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Five hour train terror for vulnerable Finsbury Park man

PUBLISHED: 10:35 18 June 2015

Sanchez Benoit who has learning difficulties was left on a train during a school trip

Sanchez Benoit who has learning difficulties was left on a train during a school trip

Archant

A vulnerable young man is “traumatised” after he was left on a train for five hours, during rush hour, by staff from his day care centre, after an off site trip.

The group had been returning from a visit to Kew Gardens but Sanchez Benoit, 25 - who has a mental age of seven years old and severe learning difficulties - had to endure the epic District Line journey back and forth from Richmond to Upminster until police found him.

His mother, Josephine Benoit, of Amwell Court, in Finsbury Park, said she no longer “trusts” the centre, CORE Projects, to look after her son.

She said: “It was terrible. I was devastated when the woman who escorts him to and from the centre told me he wasn’t there. Sorry isn’t going to rectify what they have done; somebody did not do their job right.

“Sanchez was traumatised as he cannot travel alone; he has severe learning difficulties due to a brain tumour he had when he was younger. He suffers with hay-fever and his eyes were swollen red. He was too frightened to ask for help, there was no toilet and he was sacred to come off the train.”

British transport Police said: “We were called shortly before 4pm on Monday, 8 June, following a report of a vulnerable 25-year-old man who had gone missing from Aldgate East station on the District line.

“Officers alerted rail staff and searched trains, stations and surrounding areas along the District line. CCTV footage was also viewed and Oyster Card data was analysed in order to locate the man.

“He was found at Upminster station shortly after 9pm, and taken to Romford Police station by colleagues from Metropolitan Police Service before being reunited with his family.”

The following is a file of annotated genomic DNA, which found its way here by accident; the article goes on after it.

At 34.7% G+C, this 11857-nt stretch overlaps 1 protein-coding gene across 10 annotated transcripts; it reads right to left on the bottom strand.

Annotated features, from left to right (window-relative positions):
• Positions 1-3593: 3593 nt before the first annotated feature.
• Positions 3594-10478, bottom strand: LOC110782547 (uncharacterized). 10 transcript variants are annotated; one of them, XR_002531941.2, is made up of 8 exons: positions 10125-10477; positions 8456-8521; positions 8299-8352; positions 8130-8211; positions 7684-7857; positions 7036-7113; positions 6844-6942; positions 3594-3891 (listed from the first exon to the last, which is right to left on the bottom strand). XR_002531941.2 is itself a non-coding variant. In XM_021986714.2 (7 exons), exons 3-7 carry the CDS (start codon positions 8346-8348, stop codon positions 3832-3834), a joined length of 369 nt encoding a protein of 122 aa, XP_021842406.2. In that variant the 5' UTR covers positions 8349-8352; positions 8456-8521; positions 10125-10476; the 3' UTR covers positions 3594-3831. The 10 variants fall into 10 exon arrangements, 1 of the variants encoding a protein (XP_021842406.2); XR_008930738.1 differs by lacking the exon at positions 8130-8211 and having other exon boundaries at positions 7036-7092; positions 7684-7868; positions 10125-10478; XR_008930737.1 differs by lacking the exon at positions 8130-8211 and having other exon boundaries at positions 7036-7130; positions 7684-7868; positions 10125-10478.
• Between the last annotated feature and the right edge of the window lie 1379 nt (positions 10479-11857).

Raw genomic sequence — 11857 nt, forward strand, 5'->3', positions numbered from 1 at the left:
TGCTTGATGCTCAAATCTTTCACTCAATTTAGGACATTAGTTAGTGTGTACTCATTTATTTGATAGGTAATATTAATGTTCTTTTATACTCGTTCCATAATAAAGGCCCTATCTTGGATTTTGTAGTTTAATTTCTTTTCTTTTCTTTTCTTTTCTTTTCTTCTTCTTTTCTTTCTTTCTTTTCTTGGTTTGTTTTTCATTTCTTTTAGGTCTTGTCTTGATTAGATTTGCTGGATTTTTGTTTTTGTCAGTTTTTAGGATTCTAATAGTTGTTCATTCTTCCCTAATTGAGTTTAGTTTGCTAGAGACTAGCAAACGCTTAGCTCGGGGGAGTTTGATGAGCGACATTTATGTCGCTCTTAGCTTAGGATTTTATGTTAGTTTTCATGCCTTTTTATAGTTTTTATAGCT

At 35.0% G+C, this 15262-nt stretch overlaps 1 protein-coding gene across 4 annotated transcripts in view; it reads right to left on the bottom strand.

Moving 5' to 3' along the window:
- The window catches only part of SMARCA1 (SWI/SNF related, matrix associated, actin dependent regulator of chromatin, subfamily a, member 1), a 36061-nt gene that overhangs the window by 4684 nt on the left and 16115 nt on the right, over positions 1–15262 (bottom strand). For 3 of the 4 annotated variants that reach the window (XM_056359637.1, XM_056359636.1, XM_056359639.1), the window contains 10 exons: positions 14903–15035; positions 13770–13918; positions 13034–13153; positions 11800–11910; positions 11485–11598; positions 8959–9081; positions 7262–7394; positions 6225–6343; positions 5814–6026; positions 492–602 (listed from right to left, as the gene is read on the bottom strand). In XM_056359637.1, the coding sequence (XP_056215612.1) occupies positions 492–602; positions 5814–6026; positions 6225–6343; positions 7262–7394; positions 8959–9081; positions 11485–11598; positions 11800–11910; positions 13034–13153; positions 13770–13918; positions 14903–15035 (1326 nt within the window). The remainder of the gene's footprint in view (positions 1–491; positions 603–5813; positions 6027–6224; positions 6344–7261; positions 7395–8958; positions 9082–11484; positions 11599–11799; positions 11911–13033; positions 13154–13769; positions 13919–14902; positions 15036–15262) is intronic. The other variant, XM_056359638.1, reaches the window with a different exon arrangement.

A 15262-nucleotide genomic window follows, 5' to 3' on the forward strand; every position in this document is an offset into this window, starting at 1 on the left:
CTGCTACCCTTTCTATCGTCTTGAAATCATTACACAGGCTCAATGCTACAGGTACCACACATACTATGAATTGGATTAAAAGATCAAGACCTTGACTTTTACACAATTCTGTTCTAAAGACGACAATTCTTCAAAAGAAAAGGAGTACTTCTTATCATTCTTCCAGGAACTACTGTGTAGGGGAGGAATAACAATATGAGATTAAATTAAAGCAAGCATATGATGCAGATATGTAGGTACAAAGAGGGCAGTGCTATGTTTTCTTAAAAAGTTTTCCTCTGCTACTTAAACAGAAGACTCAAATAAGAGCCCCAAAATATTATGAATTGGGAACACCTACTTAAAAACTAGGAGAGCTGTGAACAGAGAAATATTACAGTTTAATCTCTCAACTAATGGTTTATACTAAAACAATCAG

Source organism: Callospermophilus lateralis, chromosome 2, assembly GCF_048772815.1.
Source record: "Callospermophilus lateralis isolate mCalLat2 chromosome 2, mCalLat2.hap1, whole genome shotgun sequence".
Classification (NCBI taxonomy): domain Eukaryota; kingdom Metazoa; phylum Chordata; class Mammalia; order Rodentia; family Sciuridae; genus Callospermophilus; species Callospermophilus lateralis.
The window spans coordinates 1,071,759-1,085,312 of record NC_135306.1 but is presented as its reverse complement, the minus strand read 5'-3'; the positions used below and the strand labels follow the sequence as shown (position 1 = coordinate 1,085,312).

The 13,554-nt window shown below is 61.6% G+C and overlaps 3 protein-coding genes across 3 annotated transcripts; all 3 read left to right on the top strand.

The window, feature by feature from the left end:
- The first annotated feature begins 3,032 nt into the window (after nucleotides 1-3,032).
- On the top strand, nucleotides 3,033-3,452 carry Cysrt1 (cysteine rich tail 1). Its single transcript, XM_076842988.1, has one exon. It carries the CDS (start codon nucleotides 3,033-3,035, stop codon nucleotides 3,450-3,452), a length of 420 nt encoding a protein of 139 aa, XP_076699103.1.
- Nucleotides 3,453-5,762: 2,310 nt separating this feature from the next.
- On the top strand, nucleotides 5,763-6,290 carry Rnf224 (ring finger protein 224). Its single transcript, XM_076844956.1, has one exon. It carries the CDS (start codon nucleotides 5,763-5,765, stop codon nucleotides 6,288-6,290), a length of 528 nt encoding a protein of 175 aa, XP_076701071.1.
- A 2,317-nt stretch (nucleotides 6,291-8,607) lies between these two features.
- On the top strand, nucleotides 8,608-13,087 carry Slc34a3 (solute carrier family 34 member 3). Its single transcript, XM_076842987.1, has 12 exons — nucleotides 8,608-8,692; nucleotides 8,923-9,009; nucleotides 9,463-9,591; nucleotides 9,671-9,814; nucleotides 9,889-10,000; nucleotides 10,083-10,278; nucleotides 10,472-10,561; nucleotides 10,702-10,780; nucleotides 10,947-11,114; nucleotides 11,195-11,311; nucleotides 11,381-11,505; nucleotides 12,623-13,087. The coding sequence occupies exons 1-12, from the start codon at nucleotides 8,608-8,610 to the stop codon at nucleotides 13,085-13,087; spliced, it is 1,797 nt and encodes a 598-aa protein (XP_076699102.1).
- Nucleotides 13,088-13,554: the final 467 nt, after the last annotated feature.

Mrs Benoit said Sanchez is recovering from his ordeal but she will not be sending him to CORE Projects again.

The centre, based in Thrawl Street, provides vocational training to people with learning difficulties and disabilities.

A CORE Projects spokesman issued an apology to the family.

He said commuters had blocked Sanchez’s exit from the train and the doors closed before staff could safely escort him off.

He added police and station staff were called immediately when it was discovered Sanchez had not alighted at the next station.

He said: “CORE staff co-ordinated efforts to find Sanchez with the police, station staff and his carer and support agency and, with information from the family about a similar incident that happened a few years back, we believed he would remain on the train until found.

“We have carried out an urgent review of our risk assessments and policies, especially regarding activities off site, to make sure that this does not happen again.

“We have made efforts to contact Josephine to talk through what happened and to update her on what we have done since last Monday but she has not yet responded to us.”

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